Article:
Ups and Downs
There are a few considerable challenges to living in a tumble-down cottage in the middle of no where. First off, we haven’t got gas. So what, you may think. Who wants a horrid gas boiler when you can keep warm in front of a lovely open fire? Well, quite! It is indeed lovely, but when it comes to cooking I have serious issues. I hate hate hate electric cookers. They are so hard to handle! Add to that that this particular cooker is older than me, and therefore presumable a lot less technically advanced than it’s modern counterparts, and you have one very frustrated cook (and lots of burnt food). Oh how I miss gas.
We also have all sorts of fun and games with the water system. As our water comes straight out of a well you can only get drinking water from one tap in the house, and despite the abundance of water in that there well (there is a lot of rain in the Westcountry) try as you might you simply can’t persuade the water to flush the toilet. The water has a mind of its own! Thankfully we always have a bucket bobbing around in the bath like a little boat for loo flushing antics.
The biggest challenge of all, however, is the Cottage’s proximity to absolutely nothing at all. Of course its utter remoteness is all part of the charm, but if you can’t drive, like me, and you run out of milk/bread/tea (god forbid!), well that is just tough. The nearest village is a 15 minute cycle ride away (on my brand spanking new electric bike, which is most certainly is the best thing since sliced bread), and although it has a small shop and post office that sells a few essentials you can’t live off it. So the time eventually came to research our options on getting in to town. Our options, it turned out, weren’t numerous. In fact there was just one option. The Saturday morning bus to Honiton. Our one and only hope.
The Great Escape
The weather was fine on Saturday morning as we set off bright and early, at a brisk pace (since in true Ella and Oliver style we were running late) to walk the 2 miles (all up hill) to the nearest bus stop. Once there we didn’t have very long to wait until the bus trundled up the hill. I say bus, it was more of a mini bus, and a small one at that. We were greeted onto the bus by the driver and the 4 old ladies already aboard before the little bus continued on it’s way. By the end of the journey the bus was fit to burst with excited elderly people chit-chattering animatedly, telling one and other what they were up to in town and catching up on the weeks gossip. Oliver and I sat in the middle of the raucous grannies, bemused and slightly feeling as though we were making some kind of intrepid escape from the enemy by cunningly sneaking on a pensioners day-trip to the sea-side. As Oliver put it, he dared not speak lest he gave away his real identity.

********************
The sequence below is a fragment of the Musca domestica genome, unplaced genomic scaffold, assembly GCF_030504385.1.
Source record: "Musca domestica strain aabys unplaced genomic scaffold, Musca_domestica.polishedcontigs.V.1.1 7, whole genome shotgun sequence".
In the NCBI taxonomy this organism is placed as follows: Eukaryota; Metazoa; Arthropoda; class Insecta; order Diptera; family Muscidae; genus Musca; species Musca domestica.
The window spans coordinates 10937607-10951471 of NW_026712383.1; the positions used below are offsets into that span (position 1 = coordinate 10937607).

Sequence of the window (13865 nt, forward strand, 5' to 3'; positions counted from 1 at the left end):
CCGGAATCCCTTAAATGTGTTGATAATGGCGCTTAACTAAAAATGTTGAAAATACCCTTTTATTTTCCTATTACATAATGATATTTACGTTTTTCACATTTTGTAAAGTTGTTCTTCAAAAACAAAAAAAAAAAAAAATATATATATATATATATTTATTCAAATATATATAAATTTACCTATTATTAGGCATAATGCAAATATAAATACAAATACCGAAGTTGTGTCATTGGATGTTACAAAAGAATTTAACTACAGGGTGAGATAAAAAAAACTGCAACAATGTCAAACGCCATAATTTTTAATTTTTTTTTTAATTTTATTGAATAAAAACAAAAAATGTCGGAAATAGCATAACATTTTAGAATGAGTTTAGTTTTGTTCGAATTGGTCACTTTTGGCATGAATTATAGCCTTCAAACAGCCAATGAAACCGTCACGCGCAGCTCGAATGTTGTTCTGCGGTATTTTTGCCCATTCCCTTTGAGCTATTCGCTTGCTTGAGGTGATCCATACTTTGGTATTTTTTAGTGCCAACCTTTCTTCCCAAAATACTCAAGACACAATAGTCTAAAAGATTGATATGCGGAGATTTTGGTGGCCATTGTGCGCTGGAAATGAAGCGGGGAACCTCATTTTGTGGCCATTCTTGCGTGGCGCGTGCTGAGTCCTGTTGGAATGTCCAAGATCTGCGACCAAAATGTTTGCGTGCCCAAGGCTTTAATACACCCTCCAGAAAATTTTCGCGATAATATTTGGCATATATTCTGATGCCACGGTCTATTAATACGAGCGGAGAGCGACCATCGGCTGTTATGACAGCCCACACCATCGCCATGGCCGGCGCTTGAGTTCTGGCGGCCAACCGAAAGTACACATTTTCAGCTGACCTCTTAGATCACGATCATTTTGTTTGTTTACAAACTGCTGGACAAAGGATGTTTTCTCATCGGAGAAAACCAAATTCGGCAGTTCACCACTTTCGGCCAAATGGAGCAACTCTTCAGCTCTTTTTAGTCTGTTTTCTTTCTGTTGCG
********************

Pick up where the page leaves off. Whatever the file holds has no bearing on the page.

Once there we barely had time to look round all my favourite antique and charity shops (Honiton is renowned for its abundance of antique shops) before having to make a run for it (literally) back to the bus. Everyone was assembled and chit-chattering as excitingly as before, and in no time at all the little bus was whizzing down the lanes, returning everyone to their Sunday lunch preparations. As we walked through the fields back home, carrying all our shopping (mostly books) we reflected on what a delightful experience that had been.
Books, Glorious Books!
The main purpose of out jaunt into town was of course to go shopping. Not particularly for food, as we have Tesco direct for that, but more for stuff (see last post). Honiton is full of antique shops, so I am in my element there! One of my favourite shops is an antique book store stuffed to the rafters with all kinds of books. Even though I only had time to spend 15 minutes there, where as normally I could spend an hour or two, I came out with an armful of exciting purchases. A fabulous book on picnics, a subject that I intend to discuss in detail later, a book on Victorian eating habits, a 1949s cook book and most curiously an intriguing little item entitled Devon W.I. Cookery Book; a collection of recipes and household hints and tips, including a section of traditional Devonian recipes as well as some very old recipes passed through families, from the W.I.s of Devon. I cant find a
publication date anywhere, but i’m guessing it was printed at some point in the 50s. It contains such delights as Brawn (stewed pigs head), Mock Venison (made out of lamb, obviously), tomato wiggle (just boiled skin on tomatoes with egg) and Ammonia biscuits. Mmmm.
So that’s another lovely lot of vintage cookery books added to my collection. I can’t wait to try some of the recipes out. No, seriously!
Ta-ta for now!